Posts Tagged ‘bread’

BBA #4 BRIOCHE: Middle Class Version

On to week four of our Bread Baker’s Apprentice Challenge and this week we have the choice of doing one (or more) of three variations that PR included in his book. Rich Man’s, Middle Class and Poor Man’s. The “class” of dough is mostly determined by the amount of butter each recipe calls for other than that, they follow the same general preparation instructions. I decided to go with the Middle Class recipe, mostly because I had never tried brioche before and the pioneer bakers in the group reported that working with the Rich Man’s dough was a little more difficult. Lastly, and least fun of all, I planned on eating some of this bread and decided that at some point I need to cut back since my overall carb intake has skyrocketed in the past month or so… yes, no fun at all. I know. Well enough from me let’s get the bread baking underway.

The Cast of Characters:

Unbleached bread flour, whole milk, sugar, eggs, salt, butter, yeast and water (not pictured)

 
Unbleached bread flour, whole milk, sugar, eggs, salt, butter, yeast and water (not pictured)

Day 1 – In order to give the yeast a head start in breaking down the wheat, I started by making a sponge. I combined part of the flour, all the milk, and all of the yeast and left it on the counter for about 20 minutes. Looked like this:

Sponge

Sponge

 After 20 minutes – yikes – almost had an overflow situation. Note to self: keep a closer eye on these things, its alive!

Doubled

Doubled, and then some!

 Next, I grabbed my mixer bowl, and added the sponge and 5 eggs and let my handy-dandy paddle scrapper go to town. While that was mixing, in another bowl, a mixed the rest of the flour, sugar, and salt. I slowly added the dry ingredients to the mixer bowl, about a cup at a time. A quick check back at the recipe – I need to wait 5 minutes to give the gluten a chance to develop before adding the 8oz of butter.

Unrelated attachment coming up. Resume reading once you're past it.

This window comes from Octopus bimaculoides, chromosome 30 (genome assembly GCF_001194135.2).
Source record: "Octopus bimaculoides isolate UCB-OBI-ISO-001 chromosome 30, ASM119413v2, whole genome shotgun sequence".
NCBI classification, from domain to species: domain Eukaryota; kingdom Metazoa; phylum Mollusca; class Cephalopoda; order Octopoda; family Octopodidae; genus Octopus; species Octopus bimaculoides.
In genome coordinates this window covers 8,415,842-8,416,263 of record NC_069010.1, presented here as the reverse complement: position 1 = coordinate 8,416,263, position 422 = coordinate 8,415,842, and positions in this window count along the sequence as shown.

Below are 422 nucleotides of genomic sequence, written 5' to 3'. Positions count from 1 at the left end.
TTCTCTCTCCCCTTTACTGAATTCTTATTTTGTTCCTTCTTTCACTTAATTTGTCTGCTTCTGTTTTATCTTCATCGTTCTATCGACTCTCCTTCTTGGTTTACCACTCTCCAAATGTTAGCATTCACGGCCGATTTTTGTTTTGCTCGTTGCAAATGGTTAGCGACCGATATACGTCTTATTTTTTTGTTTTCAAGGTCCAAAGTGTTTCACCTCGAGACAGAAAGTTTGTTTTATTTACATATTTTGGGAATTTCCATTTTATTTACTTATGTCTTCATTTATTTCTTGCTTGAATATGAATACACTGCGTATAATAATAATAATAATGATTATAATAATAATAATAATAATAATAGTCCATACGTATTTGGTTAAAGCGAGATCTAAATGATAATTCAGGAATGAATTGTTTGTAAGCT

In the meantime, I cleaned off my counter and placed parchment paper in a baking sheet, which I sprayed with oil.

Five minutes is up- I slowly add the butter into the dough with the mixer on speed 2, adding it about 2-3 tablespoons at a time. When it looked as mixed in as possible, I lowered the bowl, gave everything a quick scrape down and moved over to the counter.

Mixer with scraper paddle attachment

Mixer with scraper paddle attachment

 I poured the contents from the mixer onto my prepared parchment and spread it out as much as possible. This was a little tricky because the dough was so sticky!

Spread out for cool down

Spread out for cool down

I sprayed some plastic wrap and covered the dough and into the fridge it went for it’s overnight stay. Actually, it ended up spending two nights in the fridge before I could get a chance to form and bake it. Although the recipe says the dough can be refrigerated up to three days, I was a little worried that it would become dried out. After two days I noticed that the edges were starting to discolor a little bit.

Slight discloration - dehydrated in the fridge

Slight discloration - dehydrated in the fridge

Since it was still soft, I moved forward with the shaping. I used two different molds. One brioche a tete mould (which I found at a thrift store for $1.99-score!) and a small loaf pan. I sprayed them very liberally with pan spray to avoid any stickage.

Liberally sprayed pans

Liberally sprayed pans

 I had no idea how much dough should go into the a tete mould, so I started creating the loaf first. My kitchen is on the warm side to say the least and it did not take long for the dough to start melting and sticking to everything! I thanked my lucky stars that I didn’t try the Rich Man’s version and forged ahead with creating 4oz balls to set in the loaf pan.

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My benchscaper was a huge help in portioning the dough.

 

4oz pieces of dough

4oz pieces of dough - or as close as possible

 

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Into the pan in a staggered fashion